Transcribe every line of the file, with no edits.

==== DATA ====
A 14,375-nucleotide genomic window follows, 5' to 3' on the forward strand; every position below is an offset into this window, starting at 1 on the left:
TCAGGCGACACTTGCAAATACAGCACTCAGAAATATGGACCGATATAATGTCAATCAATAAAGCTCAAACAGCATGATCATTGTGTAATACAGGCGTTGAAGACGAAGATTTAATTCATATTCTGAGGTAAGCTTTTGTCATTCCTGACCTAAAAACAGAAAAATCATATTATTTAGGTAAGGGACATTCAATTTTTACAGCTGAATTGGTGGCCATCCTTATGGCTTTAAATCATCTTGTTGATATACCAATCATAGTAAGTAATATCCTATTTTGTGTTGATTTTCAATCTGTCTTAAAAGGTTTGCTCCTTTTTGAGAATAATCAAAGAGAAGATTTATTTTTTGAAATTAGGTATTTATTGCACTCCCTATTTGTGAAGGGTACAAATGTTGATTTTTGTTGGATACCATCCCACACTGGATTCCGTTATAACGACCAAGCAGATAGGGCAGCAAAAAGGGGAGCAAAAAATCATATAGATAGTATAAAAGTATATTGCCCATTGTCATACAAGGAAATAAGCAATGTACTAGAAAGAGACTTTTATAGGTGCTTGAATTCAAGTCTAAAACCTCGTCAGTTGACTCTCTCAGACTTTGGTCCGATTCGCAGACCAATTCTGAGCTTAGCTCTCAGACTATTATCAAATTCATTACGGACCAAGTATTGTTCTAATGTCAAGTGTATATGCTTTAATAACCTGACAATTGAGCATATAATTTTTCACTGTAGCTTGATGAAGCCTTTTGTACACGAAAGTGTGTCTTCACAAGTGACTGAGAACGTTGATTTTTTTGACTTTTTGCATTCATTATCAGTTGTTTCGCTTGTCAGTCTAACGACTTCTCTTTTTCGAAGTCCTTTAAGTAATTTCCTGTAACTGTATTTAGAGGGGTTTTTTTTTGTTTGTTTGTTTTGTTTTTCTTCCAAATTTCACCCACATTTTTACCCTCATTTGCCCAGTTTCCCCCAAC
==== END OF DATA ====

A 14,375-nucleotide genomic window follows, 5' to 3' on the forward strand; every position below is an offset into this window, starting at 1 on the left:
TCAGGCGACACTTGCAAATACAGCACTCAGAAATATGGACCGATATAATGTCAATCAATAAAGCTCAAACAGCATGATCATTGTGTAATACAGGCGTTGAAGACGAAGATTTAATTCATATTCTGAGGTAAGCTTTTGTCATTCCTGACCTAAAAACAGAAAAATCATATTATTTAGGTAAGGGACATTCAATTTTTACAGCTGAATTGGTGGCCATCCTTATGGCTTTAAATCATCTTGTTGATATACCAATCATAGTAAGTAATATCCTATTTTGTGTTGATTTTCAATCTGTCTTAAAAGGTTTGCTCCTTTTTGAGAATAATCAAAGAGAAGATTTATTTTTTGAAATTAGGTATTTATTGCACTCCCTATTTGTGAAGGGTACAAATGTTGATTTTTGTTGGATACCATCCCACACTGGATTCCGTTATAACGACCAAGCAGATAGGGCAGCAAAAAGGGGAGCAAAAAATCATATAGATAGTATAAAAGTATATTGCCCATTGTCATACAAGGAAATAAGCAATGTACTAGAAAGAGACTTTTATAGGTGCTTGAATTCAAGTCTAAAACCTCGTCAGTTGACTCTCTCAGACTTTGGTCCGATTCGCAGACCAATTCTGAGCTTAGCTCTCAGACTATTATCAAATTCATTACGGACCAAGTATTGTTCTAATGTCAAGTGTATATGCTTTAATAACCTGACAATTGAGCATATAATTTTTCACTGTAGCTTGATGAAGCCTTTTGTACACGAAAGTGTGTCTTCACAAGTGACTGAGAACGTTGATTTTTTTGACTTTTTGCATTCATTATCAGTTGTTTCGCTTGTCAGTCTAACGACTTCTCTTTTTCGAAGTCCTTTAAGTAATTTCCTGTAACTGTATTTAGAGGGGTTTTTTTTTGTTTGTTTGTTTTGTTTTTCTTCCAAATTTCACCCACATTTTTACCCTCATTTGCCCAGTTTCCCCCAAC